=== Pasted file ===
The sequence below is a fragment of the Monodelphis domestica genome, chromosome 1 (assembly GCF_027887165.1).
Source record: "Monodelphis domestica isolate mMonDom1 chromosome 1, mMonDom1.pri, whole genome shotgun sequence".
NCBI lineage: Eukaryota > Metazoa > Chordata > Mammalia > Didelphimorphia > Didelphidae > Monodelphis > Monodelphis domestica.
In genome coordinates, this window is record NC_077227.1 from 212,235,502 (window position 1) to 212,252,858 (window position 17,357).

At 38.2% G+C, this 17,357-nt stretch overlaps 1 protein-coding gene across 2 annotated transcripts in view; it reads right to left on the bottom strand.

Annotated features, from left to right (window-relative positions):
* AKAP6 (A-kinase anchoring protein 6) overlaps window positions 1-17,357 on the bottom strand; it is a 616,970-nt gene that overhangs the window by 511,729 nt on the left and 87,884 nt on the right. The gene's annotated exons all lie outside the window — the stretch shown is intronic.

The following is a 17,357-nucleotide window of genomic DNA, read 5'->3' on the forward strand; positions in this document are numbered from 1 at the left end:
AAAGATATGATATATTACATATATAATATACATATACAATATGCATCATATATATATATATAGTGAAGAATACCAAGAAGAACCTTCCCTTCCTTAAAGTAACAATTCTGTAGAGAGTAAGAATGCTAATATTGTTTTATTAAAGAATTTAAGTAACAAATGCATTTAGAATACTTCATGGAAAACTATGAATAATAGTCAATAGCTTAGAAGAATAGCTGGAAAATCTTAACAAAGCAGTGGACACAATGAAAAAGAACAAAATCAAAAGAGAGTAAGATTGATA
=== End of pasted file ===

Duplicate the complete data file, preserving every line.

The sequence below is a fragment of the Monodelphis domestica genome, chromosome 1 (assembly GCF_027887165.1).
Source record: "Monodelphis domestica isolate mMonDom1 chromosome 1, mMonDom1.pri, whole genome shotgun sequence".
NCBI lineage: Eukaryota > Metazoa > Chordata > Mammalia > Didelphimorphia > Didelphidae > Monodelphis > Monodelphis domestica.
In genome coordinates, this window is record NC_077227.1 from 212,235,502 (window position 1) to 212,252,858 (window position 17,357).

At 38.2% G+C, this 17,357-nt stretch overlaps 1 protein-coding gene across 2 annotated transcripts in view; it reads right to left on the bottom strand.

Annotated features, from left to right (window-relative positions):
* AKAP6 (A-kinase anchoring protein 6) overlaps window positions 1-17,357 on the bottom strand; it is a 616,970-nt gene that overhangs the window by 511,729 nt on the left and 87,884 nt on the right. The gene's annotated exons all lie outside the window — the stretch shown is intronic.

The following is a 17,357-nucleotide window of genomic DNA, read 5'->3' on the forward strand; positions in this document are numbered from 1 at the left end:
AAAGATATGATATATTACATATATAATATACATATACAATATGCATCATATATATATATATAGTGAAGAATACCAAGAAGAACCTTCCCTTCCTTAAAGTAACAATTCTGTAGAGAGTAAGAATGCTAATATTGTTTTATTAAAGAATTTAAGTAACAAATGCATTTAGAATACTTCATGGAAAACTATGAATAATAGTCAATAGCTTAGAAGAATAGCTGGAAAATCTTAACAAAGCAGTGGACACAATGAAAAAGAACAAAATCAAAAGAGAGTAAGATTGATA